Motivating this latest hair-brained scheme is a number of recent embarrassing episodes that have seen US forces accidentally ‘leave’ computer equipment behind, giving up valuable information to enemy forces. One of the most infamous examples of this was during the secret operation to take out Osama Bin Laden, where due to an almighty cock-up special forces troops were forced to abandon a “stealth” helicopter in the Al Qaeda chief’s backyard.
Last year, DARPA proclaimed a new program called “Vanishing Programmable Resources”, aimed at making all of the military’s hi-tech gadgets and computers vanish into thin air should they fall into the wrong hands.
Admittedly, making entire helicopters disappear into dust is probably a little ambitious, but DARPA seems to believe that the technology exists to at least make sure America’s enemies can’t use anything that gets left behind against its own forces. And so does IBM, which has just been handed a $3.4 million contract to build computer chips that can be self-destructed by remote control.
The idea is actually quite simple – IBM intends to ‘blow up’ its chips by building a fuse into them. Should a laptop containing America’s secret plans of world domination even be left behind, all they have to do is ignite the fuse by remote, and this will shatter a thin sliver of glass substrate that forms the base of the chip – as soon as the glass pops, the silicon complementary metal–oxide–semiconductor (CMOS) chip will also (hopefully) be destroyed as well.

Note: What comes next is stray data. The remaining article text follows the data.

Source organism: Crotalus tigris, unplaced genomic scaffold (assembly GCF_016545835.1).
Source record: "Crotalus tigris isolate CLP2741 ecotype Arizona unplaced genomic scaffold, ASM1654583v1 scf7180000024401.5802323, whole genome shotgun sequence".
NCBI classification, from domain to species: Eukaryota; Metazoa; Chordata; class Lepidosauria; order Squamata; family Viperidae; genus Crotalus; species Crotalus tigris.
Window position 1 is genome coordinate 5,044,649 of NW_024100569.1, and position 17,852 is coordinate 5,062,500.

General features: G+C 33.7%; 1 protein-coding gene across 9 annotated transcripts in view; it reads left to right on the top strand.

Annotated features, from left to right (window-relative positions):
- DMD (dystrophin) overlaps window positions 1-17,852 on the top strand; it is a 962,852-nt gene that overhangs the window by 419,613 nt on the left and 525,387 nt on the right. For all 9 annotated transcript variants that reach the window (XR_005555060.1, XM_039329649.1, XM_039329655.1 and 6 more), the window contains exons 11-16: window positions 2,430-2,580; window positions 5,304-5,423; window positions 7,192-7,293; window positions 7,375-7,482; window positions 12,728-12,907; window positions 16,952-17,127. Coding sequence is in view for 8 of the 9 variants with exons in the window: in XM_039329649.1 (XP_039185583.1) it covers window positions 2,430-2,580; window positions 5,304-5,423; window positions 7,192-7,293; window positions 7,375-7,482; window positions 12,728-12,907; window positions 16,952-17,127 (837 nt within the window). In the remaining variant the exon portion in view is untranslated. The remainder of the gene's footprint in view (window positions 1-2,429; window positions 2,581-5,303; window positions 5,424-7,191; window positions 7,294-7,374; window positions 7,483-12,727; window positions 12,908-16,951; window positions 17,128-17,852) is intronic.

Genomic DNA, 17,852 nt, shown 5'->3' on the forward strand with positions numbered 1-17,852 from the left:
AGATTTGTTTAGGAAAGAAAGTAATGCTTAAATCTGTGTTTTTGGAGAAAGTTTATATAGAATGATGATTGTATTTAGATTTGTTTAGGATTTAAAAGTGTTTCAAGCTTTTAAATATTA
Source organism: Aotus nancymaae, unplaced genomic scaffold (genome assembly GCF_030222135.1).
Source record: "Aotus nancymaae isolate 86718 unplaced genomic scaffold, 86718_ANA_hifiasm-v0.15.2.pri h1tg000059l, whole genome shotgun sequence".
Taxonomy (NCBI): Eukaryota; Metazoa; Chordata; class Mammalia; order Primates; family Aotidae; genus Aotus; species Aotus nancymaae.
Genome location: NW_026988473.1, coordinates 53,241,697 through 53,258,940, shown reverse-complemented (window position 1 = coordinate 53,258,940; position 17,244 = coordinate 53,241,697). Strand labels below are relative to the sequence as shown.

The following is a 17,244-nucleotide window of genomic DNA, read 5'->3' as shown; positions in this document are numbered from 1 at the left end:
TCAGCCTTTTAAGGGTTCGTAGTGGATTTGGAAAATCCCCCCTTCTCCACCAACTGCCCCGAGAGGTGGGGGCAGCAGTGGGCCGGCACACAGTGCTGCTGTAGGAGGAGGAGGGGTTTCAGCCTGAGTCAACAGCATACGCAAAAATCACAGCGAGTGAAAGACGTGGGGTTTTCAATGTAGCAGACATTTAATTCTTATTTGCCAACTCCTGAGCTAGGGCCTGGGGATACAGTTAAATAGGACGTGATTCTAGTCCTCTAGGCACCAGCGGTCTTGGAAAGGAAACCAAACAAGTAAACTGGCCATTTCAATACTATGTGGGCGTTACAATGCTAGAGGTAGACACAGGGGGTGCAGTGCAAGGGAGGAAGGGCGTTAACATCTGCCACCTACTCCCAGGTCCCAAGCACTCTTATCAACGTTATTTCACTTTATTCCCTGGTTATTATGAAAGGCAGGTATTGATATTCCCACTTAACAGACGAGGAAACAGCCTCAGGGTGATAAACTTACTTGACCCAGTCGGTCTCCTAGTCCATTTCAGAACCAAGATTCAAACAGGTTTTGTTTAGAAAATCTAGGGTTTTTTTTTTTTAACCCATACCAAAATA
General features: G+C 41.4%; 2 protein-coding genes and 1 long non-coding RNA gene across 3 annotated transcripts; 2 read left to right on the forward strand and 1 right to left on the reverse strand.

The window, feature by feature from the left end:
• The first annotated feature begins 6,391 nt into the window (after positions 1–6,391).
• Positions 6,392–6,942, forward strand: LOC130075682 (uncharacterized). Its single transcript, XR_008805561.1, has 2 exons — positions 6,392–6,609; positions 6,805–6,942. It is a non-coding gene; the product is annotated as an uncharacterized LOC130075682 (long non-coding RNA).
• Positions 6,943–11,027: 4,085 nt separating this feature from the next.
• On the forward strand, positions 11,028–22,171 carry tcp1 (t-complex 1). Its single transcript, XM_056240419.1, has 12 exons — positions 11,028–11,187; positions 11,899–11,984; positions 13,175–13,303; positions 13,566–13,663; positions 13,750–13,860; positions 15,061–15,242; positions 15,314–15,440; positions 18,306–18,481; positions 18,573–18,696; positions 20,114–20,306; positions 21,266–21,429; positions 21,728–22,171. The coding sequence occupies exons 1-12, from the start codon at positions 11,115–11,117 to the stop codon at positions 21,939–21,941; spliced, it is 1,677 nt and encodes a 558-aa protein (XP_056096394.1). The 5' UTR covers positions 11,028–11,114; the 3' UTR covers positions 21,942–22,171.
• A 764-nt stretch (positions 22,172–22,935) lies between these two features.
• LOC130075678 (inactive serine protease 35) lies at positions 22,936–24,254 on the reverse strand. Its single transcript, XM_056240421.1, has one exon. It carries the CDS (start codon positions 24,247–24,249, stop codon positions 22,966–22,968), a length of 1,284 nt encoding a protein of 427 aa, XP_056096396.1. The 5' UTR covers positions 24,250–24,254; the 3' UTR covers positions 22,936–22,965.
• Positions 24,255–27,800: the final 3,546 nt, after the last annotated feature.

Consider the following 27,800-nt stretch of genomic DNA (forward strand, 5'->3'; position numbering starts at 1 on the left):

“IBM plans to utilize the property of strained glass substrates to shatter as the driving force to reduce attached CMOS chips into Si and SiO2 powder,” reads the government tender.
“A trigger, such as a fuse or a reactive metal layer will be used to initiate shattering, in at least one location, on the glass substrate. An external RF signal will be required for this process to be initiated. IBM will explore various schemes to enhance glass shattering and techniques to transfer this into the attached Si CMOS devices.”
But DARPA isn’t only interested in blowing up its computers. Just last month, it dished out a $4.5 million contract to BAE, which is to build ‘dissolving sensors’ for military equipment.
These kinds of technologies are necessary, because the current recourse of just blowing things up (if there’s time) simply doesn’t work. In the case of the Osama hit squad, US Navy Seals were forced to destroy the abandoned Sikorsky UH-60 Black Hawk helicopter with explosives rather than let Pakistan get their hands on it – but unfortunately the explosion didn’t completely destroy it, and it’s rumored that Chinese spies were later allowed a peek at the wreckage before it was eventually given back to the US.
photo credit: PhotosByDavid via photopin cc
Before joining SiliconANGLE, Mike was an editor at Argophilia Travel News, an occassional contributer to The Epoch Times, and has also dabbled in SEO and social media marketing. He usually bases himself in Bangkok, Thailand, though he can often be found roaming through the jungles or chilling on a beach.
Got a news story or tip? Email Mike@SiliconANGLE.com.
Latest posts by Mike Wheatley (see all)
- Enthusiasm for OpenStack abounds, but old worries won’t go away - February 5, 2016
- CoreOS launches an alternative to Docker with Rocket 1.0 release - February 5, 2016
- Proposed Dell/EMC merger slapped with another lawsuit - February 4, 2016